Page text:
To begin, you first need to know who your customers are. Research your market to gain a thorough understanding of how your customers see your brand, and explore whether there are different market segments with different needs and different relationships with your brand.
Next, identify how your customers narrow down their choices and decide between your brand and your competitors' brands. What decision-making processes do your customers go through when they choose your product? How are they classifying your product or brand? And, when you follow their decision making process, how well does your brand stand out at key stages of this process?
You are able to sell your product because it satisfies a particular set of your customers' needs; this is your unique selling proposition , or USP. You should already be familiar with these needs, but it's important to communicate to your customers how your brand fulfills these. Do your clients understand these USPs when they're making their buying decisions?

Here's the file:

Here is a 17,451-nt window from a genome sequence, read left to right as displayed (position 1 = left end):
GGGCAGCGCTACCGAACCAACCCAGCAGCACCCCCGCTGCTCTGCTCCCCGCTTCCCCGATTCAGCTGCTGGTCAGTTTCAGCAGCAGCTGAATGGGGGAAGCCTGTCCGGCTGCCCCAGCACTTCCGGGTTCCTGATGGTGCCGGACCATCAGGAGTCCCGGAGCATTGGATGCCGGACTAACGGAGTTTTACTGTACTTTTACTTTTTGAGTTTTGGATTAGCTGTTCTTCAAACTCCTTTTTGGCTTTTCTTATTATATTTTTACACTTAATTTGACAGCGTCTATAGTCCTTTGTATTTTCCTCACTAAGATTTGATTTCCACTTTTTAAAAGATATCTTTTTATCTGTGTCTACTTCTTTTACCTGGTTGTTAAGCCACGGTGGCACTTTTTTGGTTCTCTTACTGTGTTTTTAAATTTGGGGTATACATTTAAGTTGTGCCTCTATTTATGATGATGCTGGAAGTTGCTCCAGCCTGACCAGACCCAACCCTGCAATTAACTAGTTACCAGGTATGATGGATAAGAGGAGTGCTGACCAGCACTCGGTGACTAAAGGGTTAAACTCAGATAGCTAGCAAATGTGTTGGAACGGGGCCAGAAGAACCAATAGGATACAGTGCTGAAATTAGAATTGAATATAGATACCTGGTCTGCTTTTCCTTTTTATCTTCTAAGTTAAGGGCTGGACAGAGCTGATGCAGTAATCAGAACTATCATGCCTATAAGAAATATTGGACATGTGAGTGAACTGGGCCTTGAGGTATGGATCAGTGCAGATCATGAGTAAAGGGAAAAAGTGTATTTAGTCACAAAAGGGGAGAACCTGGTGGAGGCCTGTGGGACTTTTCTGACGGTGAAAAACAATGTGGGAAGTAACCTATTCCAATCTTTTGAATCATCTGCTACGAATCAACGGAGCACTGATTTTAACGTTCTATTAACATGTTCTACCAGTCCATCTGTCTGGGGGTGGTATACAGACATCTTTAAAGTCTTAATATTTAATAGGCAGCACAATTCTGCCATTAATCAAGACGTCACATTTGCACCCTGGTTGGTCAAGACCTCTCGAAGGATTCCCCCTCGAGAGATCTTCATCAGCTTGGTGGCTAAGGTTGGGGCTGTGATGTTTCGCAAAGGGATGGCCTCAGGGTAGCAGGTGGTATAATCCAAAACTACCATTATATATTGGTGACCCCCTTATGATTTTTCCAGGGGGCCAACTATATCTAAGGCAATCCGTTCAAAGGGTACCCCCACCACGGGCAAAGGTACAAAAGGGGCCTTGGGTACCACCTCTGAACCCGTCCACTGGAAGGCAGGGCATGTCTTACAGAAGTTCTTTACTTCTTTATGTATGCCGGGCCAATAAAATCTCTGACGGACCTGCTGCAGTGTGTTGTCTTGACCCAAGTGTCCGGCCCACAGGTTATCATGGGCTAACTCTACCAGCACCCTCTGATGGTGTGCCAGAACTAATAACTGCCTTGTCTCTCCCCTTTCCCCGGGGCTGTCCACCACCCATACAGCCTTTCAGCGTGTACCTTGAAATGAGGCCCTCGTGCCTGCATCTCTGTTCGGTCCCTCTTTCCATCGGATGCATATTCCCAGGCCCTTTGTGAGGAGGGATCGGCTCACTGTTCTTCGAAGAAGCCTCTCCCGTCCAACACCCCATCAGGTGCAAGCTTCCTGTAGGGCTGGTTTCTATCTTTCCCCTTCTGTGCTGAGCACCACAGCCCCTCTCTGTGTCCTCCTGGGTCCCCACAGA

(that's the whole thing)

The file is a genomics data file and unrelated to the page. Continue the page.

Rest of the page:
By the end of this step, you should understand whether your clients perceive your brand as you want them to, or whether there are specific perceptual problems that you need to address – either by adjusting your product or service, or by adjusting the way that you communicate your message. Identify the actions that you need to take as a result.
Step 2: Brand Meaning – What Are You?
Your goal in step two is to identify and communicate what your brand means, and what it stands for. The two building blocks in this step are: "performance" and "imagery."
"Performance" defines how well your product meets your customers' needs. According to the model, performance consists of five categories: primary characteristics and features; product reliability, durability, and serviceability; service effectiveness, efficiency, and empathy; style and design; and price.
"Imagery" refers to how well your brand meets your customers' needs on a social and psychological level. Your brand can meet these needs directly, from a customer's own experiences with a product; or indirectly, with targeted marketing, or with word of mouth.
A good example of brand meaning is Patagonia®. Patagonia makes high quality outdoor clothing and equipment, much of which is made from recycled materials.